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Last Updated: Tuesday, 19 July, 2005, 04:25 GMT 05:25 UK
Actress Fitzgerald dies aged 91
Geraldine Fitzgerald in 1950
Geraldine Fitzgerald pictured arriving in New York in 1950
Irish-born actress Geraldine Fitzgerald has died at her New York home, aged 91, a spokesman has confirmed.

Fitzgerald, who had a long career in film and on stage, had been suffering from Alzheimer's disease.

She received an Oscar nomination for her performance alongside Laurence Olivier in the 1939 Wuthering Heights.

In the same year, she starred alongside Bette Davis, Humphrey Bogart and George Brent in the popular Hollywood tearjerker Dark Victory.

Fitzgerald had a tumultuous career at Warner Bros in the 1940s, refusing roles and being placed on suspension by the studio.


Yet during that decade she managed to appear in such films as Shining Victory (1942), The Gay Sisters (1943), Watch on the Rhine (1944) and Nobody Lives Forever (1946).

In later years, she appeared as a character actress in films including Ten North Frederick (1958), The Pawnbroker (1965), Rachel, Rachel (1968), Harry and Tonto (1974), Arthur (1981) and Easy Money (1983).

Shirley Jones, who starred with her in 1970s made-for-TV film Yesterday's Child, said: "I was a great fan. She was a consummate actress and I just loved everything she did.

"It was a great joy for me to work with her."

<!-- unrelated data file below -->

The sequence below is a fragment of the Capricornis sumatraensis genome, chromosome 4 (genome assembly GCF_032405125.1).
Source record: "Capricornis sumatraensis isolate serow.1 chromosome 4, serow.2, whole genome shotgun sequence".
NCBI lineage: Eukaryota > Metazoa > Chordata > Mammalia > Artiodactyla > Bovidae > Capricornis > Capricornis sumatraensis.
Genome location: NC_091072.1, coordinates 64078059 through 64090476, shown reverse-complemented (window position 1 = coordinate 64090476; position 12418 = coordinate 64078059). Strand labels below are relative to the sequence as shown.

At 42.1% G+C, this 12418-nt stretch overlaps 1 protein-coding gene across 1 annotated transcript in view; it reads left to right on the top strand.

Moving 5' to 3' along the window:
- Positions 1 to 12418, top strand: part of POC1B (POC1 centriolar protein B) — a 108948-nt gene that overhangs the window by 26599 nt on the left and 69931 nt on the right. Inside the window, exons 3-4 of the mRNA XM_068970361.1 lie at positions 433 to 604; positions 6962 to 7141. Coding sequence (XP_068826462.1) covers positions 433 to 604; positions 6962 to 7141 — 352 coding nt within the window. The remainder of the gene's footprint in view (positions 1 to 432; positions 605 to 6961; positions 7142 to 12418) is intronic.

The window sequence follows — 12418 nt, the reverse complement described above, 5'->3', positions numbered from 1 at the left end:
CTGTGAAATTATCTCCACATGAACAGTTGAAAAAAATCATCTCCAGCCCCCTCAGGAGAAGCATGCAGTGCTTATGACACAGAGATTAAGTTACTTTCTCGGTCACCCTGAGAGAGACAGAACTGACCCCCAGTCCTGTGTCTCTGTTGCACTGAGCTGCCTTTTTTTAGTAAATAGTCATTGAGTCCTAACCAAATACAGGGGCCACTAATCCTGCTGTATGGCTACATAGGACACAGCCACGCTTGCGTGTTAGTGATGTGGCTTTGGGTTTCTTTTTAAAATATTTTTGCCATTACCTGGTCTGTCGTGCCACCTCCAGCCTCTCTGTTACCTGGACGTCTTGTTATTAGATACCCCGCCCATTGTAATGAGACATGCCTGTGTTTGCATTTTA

Geraldine Fitzgerald in 1987
Geraldine Fitzgerald had a long film and stage career

Among her New York stage appearances were roles in several Eugene O'Neill revivals, including as Mary Tyrone in a 1971 production of Long Day's Journey into Night, starring Robert Ryan.

In 1977, she starred with Jason Robards in a revival of O'Neill's A Touch of the Poet.

In 1982, she received a Tony nomination for directing Mass Appeal - Bill C Davies' play about the conflicts between an older and a younger priest.

Fitzgerald also developed a nightclub act, in which she would talk and sing about her life, including reminiscences from her childhood.

Born in Dublin, Fitzgerald made her stage debut in 1932 and later appeared in several British films.

She came to New York to act with Orson Welles and the Mercury Theater but was quickly signed by Hollywood.

Her first marriage, to Edward Lindsay-Hogg, ended in divorce. She later married businessman Stuart Scheftel, who died in 1994.

Fitzgerald is survived by a son, director Michael Lindsay-Hogg, of Los Angeles, and a daughter, Susan Scheftel, who lives in New York.


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